A total solar eclipse is an awe-inspiring thing to witness, but even if you had a perfect view of it, you only got to see it for a couple of minutes. What Google has done is stitch together 34,000 photos covering the complete path across the U.S. to condense a full 90 minutes of totality into a short video …

As the moon’s shadow crossed the U.S., more than 1,300 volunteer photographers (like Vivian White and Steven Madow) captured images of the sun’s faint outer atmosphere: the corona. We used those images to algorithmically create a continuous view of the corona during the hour and a half that the eclipse was visible from Earth (far longer than has ever been possible before). Today we’re happy to share the latest version of the Eclipse Megamovie.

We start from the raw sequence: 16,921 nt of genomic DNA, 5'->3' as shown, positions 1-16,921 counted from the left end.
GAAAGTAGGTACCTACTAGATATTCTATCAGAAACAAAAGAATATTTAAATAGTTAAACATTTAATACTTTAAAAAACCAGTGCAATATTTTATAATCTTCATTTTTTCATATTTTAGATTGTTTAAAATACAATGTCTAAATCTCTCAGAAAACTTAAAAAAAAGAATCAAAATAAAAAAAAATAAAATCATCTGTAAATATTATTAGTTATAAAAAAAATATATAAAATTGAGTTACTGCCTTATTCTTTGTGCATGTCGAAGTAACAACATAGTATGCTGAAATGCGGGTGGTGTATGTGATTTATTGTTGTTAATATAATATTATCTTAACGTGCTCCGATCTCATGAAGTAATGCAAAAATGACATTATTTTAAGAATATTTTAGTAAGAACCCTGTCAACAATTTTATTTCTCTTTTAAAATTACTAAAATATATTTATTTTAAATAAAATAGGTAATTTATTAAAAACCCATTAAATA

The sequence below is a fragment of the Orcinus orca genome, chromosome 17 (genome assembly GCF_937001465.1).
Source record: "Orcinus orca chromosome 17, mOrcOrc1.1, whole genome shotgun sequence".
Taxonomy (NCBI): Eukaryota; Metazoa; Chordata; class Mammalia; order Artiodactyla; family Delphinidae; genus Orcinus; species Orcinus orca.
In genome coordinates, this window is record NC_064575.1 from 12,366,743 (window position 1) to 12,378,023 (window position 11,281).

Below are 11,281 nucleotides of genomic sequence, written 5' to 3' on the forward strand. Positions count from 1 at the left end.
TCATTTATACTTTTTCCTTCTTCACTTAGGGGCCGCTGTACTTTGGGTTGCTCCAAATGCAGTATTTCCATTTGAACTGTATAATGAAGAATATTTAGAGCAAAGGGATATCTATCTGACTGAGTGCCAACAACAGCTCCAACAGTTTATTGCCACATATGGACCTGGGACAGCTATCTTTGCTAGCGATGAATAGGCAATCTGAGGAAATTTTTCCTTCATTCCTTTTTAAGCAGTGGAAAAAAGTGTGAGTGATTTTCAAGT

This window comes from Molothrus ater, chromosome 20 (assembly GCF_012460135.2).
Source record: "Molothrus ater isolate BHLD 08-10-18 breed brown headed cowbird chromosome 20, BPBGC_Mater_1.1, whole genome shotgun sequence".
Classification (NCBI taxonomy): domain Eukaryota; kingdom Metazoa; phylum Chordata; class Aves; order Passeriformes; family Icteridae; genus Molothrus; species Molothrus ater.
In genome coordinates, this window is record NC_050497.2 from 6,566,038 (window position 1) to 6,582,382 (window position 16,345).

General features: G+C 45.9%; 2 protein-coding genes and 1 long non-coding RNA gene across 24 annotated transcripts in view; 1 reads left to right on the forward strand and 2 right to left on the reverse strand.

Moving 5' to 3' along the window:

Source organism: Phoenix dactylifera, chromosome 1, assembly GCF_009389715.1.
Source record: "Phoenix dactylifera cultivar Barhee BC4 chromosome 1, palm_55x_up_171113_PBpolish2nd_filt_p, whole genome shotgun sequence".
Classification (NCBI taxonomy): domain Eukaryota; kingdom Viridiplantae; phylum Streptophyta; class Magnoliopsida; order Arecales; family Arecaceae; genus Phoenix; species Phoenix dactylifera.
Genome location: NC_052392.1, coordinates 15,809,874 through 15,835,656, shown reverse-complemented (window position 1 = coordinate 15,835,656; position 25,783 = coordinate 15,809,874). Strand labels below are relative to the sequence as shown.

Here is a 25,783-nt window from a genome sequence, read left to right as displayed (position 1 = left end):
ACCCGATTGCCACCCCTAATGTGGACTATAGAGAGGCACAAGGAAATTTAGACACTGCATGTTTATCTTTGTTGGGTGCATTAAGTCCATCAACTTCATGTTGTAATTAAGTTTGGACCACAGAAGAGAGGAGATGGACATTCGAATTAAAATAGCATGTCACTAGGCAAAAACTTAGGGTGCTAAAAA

The project was carried out in partnership with UC Berkeley and the Astronomical Society of the Pacific.

The video is a work in progress. You’ll see some static sections where the image doesn’t change as the map pointer continues its path across the country, but Google will be continually updating it as more photos are uploaded and processed.

It will also be making the full set of photos available for download so that they can be used by scientists to help their studies of the sun’s atmosphere.

Google also used searches to track interest in the eclipse – as well as the number of idiots who failed to heed the warnings not to look at the sun without eye-protection.

Check out the current version of the video below, which Google labels v0.5.

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